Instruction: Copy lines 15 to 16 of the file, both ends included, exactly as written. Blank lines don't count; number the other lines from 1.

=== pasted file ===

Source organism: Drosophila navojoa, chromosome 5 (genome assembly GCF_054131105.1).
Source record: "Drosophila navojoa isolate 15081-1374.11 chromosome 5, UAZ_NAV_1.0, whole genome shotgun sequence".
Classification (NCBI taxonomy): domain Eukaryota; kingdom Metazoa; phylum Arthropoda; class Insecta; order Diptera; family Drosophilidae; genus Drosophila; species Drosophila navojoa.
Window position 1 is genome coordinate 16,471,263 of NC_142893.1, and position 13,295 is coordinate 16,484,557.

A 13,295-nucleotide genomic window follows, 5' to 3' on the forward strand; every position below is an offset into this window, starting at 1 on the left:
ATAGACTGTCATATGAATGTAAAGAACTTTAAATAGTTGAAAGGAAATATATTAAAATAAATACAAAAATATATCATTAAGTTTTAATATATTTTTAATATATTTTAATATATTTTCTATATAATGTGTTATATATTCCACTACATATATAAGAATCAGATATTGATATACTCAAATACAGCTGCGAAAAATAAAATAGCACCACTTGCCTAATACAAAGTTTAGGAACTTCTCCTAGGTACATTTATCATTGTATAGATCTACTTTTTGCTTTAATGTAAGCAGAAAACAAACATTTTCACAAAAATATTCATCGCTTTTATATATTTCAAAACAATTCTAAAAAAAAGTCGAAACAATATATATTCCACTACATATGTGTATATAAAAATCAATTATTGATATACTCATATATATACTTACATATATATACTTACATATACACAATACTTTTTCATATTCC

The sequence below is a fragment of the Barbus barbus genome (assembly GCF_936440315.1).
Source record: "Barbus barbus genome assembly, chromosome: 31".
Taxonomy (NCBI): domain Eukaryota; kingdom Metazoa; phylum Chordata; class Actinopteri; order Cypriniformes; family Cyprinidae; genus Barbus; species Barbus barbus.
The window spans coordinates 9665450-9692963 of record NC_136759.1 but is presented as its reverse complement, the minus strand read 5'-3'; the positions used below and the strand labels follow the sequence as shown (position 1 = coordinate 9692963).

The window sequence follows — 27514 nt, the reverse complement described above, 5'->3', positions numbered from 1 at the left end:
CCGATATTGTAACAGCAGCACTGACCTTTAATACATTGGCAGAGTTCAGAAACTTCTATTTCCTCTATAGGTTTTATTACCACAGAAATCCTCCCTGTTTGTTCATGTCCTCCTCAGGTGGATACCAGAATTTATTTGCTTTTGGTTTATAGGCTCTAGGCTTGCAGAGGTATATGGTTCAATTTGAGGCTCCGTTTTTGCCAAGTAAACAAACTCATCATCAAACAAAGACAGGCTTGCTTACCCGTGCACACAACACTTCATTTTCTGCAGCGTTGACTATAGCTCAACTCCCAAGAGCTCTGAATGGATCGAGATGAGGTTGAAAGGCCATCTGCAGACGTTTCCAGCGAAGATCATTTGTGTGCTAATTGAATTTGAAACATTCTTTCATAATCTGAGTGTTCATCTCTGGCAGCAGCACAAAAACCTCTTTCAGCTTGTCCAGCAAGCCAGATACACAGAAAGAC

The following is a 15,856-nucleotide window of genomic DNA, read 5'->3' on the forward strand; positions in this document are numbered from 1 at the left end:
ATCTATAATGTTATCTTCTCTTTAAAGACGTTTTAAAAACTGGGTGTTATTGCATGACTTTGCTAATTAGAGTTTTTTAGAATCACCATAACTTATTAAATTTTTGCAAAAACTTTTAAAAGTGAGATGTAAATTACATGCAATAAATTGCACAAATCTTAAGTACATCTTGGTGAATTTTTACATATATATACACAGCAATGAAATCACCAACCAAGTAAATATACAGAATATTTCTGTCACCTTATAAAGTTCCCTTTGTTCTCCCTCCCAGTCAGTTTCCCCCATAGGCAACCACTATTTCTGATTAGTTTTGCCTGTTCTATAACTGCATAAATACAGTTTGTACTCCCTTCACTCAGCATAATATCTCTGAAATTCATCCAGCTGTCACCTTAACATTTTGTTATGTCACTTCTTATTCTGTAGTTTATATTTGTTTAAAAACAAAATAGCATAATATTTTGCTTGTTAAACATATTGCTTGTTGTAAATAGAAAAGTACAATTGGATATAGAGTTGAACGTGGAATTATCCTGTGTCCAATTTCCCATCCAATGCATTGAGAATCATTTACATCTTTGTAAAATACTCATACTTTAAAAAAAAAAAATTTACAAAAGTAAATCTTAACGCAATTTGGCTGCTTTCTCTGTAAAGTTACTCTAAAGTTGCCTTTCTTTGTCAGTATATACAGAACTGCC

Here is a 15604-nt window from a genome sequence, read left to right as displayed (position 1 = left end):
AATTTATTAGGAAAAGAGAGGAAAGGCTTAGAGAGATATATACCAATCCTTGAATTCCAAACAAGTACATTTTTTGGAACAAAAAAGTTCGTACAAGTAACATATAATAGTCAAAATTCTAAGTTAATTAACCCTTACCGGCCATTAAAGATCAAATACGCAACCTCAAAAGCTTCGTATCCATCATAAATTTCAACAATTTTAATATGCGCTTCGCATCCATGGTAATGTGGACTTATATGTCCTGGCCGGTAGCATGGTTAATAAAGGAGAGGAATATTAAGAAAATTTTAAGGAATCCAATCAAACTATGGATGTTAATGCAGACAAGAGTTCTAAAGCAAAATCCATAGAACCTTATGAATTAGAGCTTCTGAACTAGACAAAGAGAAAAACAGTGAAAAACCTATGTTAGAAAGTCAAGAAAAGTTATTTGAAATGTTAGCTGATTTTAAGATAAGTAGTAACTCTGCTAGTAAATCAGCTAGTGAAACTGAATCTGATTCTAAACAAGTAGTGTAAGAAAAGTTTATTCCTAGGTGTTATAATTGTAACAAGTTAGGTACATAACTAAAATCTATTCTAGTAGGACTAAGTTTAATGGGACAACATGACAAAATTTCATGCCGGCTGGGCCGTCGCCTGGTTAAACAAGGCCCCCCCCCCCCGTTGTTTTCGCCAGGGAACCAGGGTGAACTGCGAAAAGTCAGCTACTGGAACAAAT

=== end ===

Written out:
Here is a 15604-nt window from a genome sequence, read left to right as displayed (position 1 = left end):
AATTTATTAGGAAAAGAGAGGAAAGGCTTAGAGAGATATATACCAATCCTTGAATTCCAAACAAGTACATTTTTTGGAACAAAAAAGTTCGTACAAGTAACATATAATAGTCAAAATTCTAAGTTAATTAACCCTTACCGGCCATTAAAGATCAAATACGCAACCTCAAAAGCTTCGTATCCATCATAAATTTCAACAATTTTAATATGCGCTTCGCATCCATGGTAATGTGGACTTATATGTCCTGGCCGGTAGCATGGTTAATAAAGGAGAGGAATATTAAGAAAATTTTAAGGAATCCAATCAAACTATGGATGTTAATGCAGACAAGAGTTCTAAAGCAAAATCCATAGAACCTTATGAATTAGAGCTTCTGAACTAGACAAAGAGAAAAACAGTGAAAAACCTATGTTAGAAAGTCAAGAAAAGTTATTTGAAATGTTAGCTGATTTTAAGATAAGTAGTAACTCTGCTAGTAAATCAGCTAGTGAAACTGAATCTGATTCTAAACAAGTAGTGTAAGAAAAGTTTATTCCTAGGTGTTATAATTGTAACAAGTTAGGTACATAACTAAAATCTATTCTAGTAGGACTAAGTTTAATGGGACAACATGACAAAATTTCATGCCGGCTGGGCCGTCGCCTGGTTAAACAAGGCCCCCCCCCCCCGTTGTTTTCGCCAGGGAACCAGGGTGAACTGCGAAAAGTCAGCTACTGGAACAAAT